‘Opium has therefore become a necessity for all who smoke it and it is not surprising that under cross-examination by the local authorities they will submit to every punishment rather than reveal the names of their suppliers. Local authorities are also in some cases given presents to tolerate the evil or to delay any investigation already under way. Most merchants who bring goods for sale into Canton also deal in smuggled opium.
‘I am of the opinion that opium is by far a greater evil than gambling, and that opium smokers should therefore be punished no less than gamblers.’
The censor suggested that every convicted opium smoker should be sentenced to eighty strokes of the bamboo, and anybody refusing to give the name of his supplier to a hundred strokes and three years of exile. The pig tailed Cato of Peking concludes his report with a frankness staggering to any European official:
‘Apparently opium is mostly introduced from abroad by dishonest officials in connivance with profit-seeking merchants who transport it into the interior of the country. Then the first to indulge are people of good family, wealthy private persons and merchants, but ultimately the drug habit spreads among the common people. I have learnt that in all provinces opium is smoked not only in the civil service but also in the army. The officials of the various districts indeed enjoin the legal prohibition of sale by special edicts. But at the same time, their parents, families, dependants and servants simply go on smoking opium, and the merchants profit from the ban by increased prices. Even the police have been won over; they buy the stuff instead of helping to suppress it, and this is an additional reason for the disregard in which all prohibitions and ordinances are held.’(2)
Consequently, a stricter law was passed in 1833 which made every opium smoker liable to a hundred strokes and two months in the stocks, and provincial governors were ordered to report annually on their progress in the battle against opium. But there were two sequels to this campaign: on the one hand large-scale poppy plantations sprang up in the interior, particularly in the Honan, Setchuan, and Kueitchan provinces, and on the other, England declared war on China to get her to lift the embargo. These were the splendid beginnings of opening China to European civilisation – by the opium pipe.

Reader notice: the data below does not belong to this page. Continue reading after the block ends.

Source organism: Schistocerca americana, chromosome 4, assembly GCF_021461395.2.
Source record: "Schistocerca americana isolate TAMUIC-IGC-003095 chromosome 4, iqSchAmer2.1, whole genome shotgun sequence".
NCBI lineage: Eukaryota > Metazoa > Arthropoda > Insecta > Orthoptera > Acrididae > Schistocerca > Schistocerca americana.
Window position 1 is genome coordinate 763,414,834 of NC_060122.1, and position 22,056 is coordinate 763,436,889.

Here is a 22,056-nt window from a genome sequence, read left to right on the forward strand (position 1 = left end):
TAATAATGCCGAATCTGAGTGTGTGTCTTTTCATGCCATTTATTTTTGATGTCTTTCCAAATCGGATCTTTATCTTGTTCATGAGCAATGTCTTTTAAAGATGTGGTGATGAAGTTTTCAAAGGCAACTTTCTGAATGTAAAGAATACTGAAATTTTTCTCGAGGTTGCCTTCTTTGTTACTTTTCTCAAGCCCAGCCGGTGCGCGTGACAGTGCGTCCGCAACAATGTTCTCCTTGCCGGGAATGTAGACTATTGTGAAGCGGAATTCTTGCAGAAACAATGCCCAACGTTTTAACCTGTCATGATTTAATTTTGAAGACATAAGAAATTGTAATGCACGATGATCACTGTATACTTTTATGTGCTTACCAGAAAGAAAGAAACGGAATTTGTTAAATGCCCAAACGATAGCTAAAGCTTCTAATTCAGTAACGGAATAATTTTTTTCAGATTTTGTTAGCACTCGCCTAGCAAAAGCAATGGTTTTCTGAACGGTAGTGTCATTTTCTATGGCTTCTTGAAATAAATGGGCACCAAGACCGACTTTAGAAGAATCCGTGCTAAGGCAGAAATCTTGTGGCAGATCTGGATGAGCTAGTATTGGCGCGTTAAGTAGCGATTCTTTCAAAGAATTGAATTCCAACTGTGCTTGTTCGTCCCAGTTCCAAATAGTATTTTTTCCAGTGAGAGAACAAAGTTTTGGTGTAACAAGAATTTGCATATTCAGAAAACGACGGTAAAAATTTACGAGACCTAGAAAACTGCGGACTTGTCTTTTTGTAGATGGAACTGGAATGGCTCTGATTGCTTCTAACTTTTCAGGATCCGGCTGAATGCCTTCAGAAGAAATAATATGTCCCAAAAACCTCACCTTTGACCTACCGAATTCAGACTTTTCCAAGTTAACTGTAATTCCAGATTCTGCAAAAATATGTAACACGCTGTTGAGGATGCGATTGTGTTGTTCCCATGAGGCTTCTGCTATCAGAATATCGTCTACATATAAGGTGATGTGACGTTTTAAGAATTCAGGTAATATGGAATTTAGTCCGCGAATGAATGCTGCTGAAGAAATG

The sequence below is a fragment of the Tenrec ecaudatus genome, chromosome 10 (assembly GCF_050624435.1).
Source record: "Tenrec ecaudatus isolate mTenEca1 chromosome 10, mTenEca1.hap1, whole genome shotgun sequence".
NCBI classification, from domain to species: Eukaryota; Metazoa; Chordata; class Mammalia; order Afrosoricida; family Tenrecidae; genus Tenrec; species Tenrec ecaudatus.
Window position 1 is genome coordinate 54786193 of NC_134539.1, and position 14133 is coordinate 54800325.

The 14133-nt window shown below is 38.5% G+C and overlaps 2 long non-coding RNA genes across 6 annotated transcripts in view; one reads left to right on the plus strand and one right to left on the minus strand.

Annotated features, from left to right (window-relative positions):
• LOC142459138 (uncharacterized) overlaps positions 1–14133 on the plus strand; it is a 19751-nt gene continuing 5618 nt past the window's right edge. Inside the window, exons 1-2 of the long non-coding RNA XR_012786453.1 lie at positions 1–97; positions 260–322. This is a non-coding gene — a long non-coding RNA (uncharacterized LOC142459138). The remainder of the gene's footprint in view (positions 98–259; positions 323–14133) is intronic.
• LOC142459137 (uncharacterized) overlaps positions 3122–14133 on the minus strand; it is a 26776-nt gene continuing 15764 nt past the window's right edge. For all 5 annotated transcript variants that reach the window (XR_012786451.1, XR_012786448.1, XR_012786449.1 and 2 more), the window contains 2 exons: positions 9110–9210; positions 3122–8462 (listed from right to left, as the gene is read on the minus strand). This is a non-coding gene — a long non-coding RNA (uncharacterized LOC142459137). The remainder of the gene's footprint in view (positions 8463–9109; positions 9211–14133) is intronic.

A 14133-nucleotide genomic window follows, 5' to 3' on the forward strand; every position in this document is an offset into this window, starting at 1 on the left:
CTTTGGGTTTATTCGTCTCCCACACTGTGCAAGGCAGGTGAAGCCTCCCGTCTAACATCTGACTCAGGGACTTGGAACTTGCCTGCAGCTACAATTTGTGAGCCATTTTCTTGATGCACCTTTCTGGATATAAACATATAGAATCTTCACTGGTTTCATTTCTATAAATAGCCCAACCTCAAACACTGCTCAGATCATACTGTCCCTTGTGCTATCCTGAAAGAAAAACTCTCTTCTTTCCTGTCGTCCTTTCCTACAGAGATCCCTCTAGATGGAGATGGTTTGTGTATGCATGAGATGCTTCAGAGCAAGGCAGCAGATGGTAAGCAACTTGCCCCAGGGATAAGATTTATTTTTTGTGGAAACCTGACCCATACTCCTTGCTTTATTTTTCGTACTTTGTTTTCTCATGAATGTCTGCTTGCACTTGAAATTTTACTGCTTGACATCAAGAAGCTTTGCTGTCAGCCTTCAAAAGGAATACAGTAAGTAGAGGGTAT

Canton was the first objective. The fortifications of the town at the main arm of the Perl estuary could not have been more primitive. Every day at sunset a barrier of iron chains was attached to wooden rafts anchored at various distances, and this was the main defence. Moreover, the Chinese guns could only fire at a certain angle and were therefore completely ineffectual. With such primitive defences, just adequate to prevent a few merchant ships from landing, did the Chinese meet the British attack. A couple of British cruisers, then, sufficed to effect an entry on September 7, 1839. The sixteen battle-junks and thirteen fire-ships which the Chinese put up for resistance were shot up or dispersed in a matter of forty-five minutes. After this initial victory, the British renewed the attack in the beginning of 1841 with a considerably reinforced fleet. This time the fleet, consisting in a number of battle-junks, and the forts were attacked simultaneously. The first incendiary rocket that was fired penetrated through the armour casing of a junk into the powder chamber and blew the ship with the entire crew sky high. In a short time eleven junks, including the flag-ship, were destroyed, and the remainder precipitately made for safety. The action on land took a little longer. Since the Chinese guns were quite useless, the British walked right through the fortifications, climbed to a strategic position – which was not even guarded – and proceeded to slaughter the helpless Chinese from above. The casualty list of the battle was: for the Chinese 600 dead, and for the British, 1 dead and 30 wounded, more than half of the latter having been injured by the accidental explosion of a powder magazine. A few weeks later, there followed another British exploit. The forts of Anung-Hoy and North Wantong were to be taken. No less than twelve fully equipped cruisers were available for this task. What is more, the Chinese, once again forgetful of the most important thing, had omitted to fortify the island of South Wantong. Thus the British calmly landed a battery of howitzers to bombard the fort from one side, the cruisers shelling it from the other. After that, the Chinese were driven from the forts in a matter of minutes, and the landing met with no resistance. The ensuing display of inhumanity – an English report says – will be for ever deeply deplored by the British staff. The Chinese, trying to escape from the barricades, had fallen into a moat which was soon literally filled to the brim with helpless soldiers begging for mercy. Into this mass of prostrate human bodies, the sepoys – acting against orders, it is claimed – fired again and again. This is the way in which Canton was made receptive to commodity exchange.